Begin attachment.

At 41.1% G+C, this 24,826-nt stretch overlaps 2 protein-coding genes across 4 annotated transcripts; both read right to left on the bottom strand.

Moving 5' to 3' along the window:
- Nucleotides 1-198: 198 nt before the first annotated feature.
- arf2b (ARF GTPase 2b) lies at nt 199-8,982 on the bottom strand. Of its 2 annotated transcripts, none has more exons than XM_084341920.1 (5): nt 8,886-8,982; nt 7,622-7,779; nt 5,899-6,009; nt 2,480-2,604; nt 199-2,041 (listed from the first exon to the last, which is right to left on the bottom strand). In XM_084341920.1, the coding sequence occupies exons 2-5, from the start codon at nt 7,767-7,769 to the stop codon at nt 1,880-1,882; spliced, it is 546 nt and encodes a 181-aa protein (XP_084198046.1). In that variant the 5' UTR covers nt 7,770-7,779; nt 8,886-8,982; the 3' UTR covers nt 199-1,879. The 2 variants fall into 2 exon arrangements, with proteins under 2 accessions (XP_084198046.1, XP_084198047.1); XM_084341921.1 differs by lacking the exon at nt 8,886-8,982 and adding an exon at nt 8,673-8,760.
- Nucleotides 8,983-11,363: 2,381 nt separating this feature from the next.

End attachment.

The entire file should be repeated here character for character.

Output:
At 41.1% G+C, this 24,826-nt stretch overlaps 2 protein-coding genes across 4 annotated transcripts; both read right to left on the bottom strand.

Moving 5' to 3' along the window:
- Nucleotides 1-198: 198 nt before the first annotated feature.
- arf2b (ARF GTPase 2b) lies at nt 199-8,982 on the bottom strand. Of its 2 annotated transcripts, none has more exons than XM_084341920.1 (5): nt 8,886-8,982; nt 7,622-7,779; nt 5,899-6,009; nt 2,480-2,604; nt 199-2,041 (listed from the first exon to the last, which is right to left on the bottom strand). In XM_084341920.1, the coding sequence occupies exons 2-5, from the start codon at nt 7,767-7,769 to the stop codon at nt 1,880-1,882; spliced, it is 546 nt and encodes a 181-aa protein (XP_084198046.1). In that variant the 5' UTR covers nt 7,770-7,779; nt 8,886-8,982; the 3' UTR covers nt 199-1,879. The 2 variants fall into 2 exon arrangements, with proteins under 2 accessions (XP_084198046.1, XP_084198047.1); XM_084341921.1 differs by lacking the exon at nt 8,886-8,982 and adding an exon at nt 8,673-8,760.
- Nucleotides 8,983-11,363: 2,381 nt separating this feature from the next.